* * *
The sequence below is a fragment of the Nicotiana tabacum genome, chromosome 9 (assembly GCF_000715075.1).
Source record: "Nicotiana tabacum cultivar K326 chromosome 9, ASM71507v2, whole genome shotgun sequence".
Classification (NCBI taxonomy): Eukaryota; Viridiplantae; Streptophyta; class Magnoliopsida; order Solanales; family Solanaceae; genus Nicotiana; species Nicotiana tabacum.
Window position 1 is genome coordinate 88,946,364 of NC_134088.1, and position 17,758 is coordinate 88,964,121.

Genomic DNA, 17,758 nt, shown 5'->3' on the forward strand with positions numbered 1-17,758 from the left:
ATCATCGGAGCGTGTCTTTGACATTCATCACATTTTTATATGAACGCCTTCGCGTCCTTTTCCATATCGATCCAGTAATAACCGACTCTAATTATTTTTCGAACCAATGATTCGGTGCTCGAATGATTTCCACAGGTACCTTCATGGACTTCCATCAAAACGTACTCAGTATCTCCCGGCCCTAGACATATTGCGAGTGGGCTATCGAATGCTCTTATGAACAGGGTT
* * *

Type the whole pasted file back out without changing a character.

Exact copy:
The sequence below is a fragment of the Nicotiana tabacum genome, chromosome 9 (assembly GCF_000715075.1).
Source record: "Nicotiana tabacum cultivar K326 chromosome 9, ASM71507v2, whole genome shotgun sequence".
Classification (NCBI taxonomy): Eukaryota; Viridiplantae; Streptophyta; class Magnoliopsida; order Solanales; family Solanaceae; genus Nicotiana; species Nicotiana tabacum.
Window position 1 is genome coordinate 88,946,364 of NC_134088.1, and position 17,758 is coordinate 88,964,121.

Genomic DNA, 17,758 nt, shown 5'->3' on the forward strand with positions numbered 1-17,758 from the left:
ATCATCGGAGCGTGTCTTTGACATTCATCACATTTTTATATGAACGCCTTCGCGTCCTTTTCCATATCGATCCAGTAATAACCGACTCTAATTATTTTTCGAACCAATGATTCGGTGCTCGAATGATTTCCACAGGTACCTTCATGGACTTCCATCAAAACGTACTCAGTATCTCCCGGCCCTAGACATATTGCGAGTGGGCTATCGAATGCTCTTATGAACAGGGTT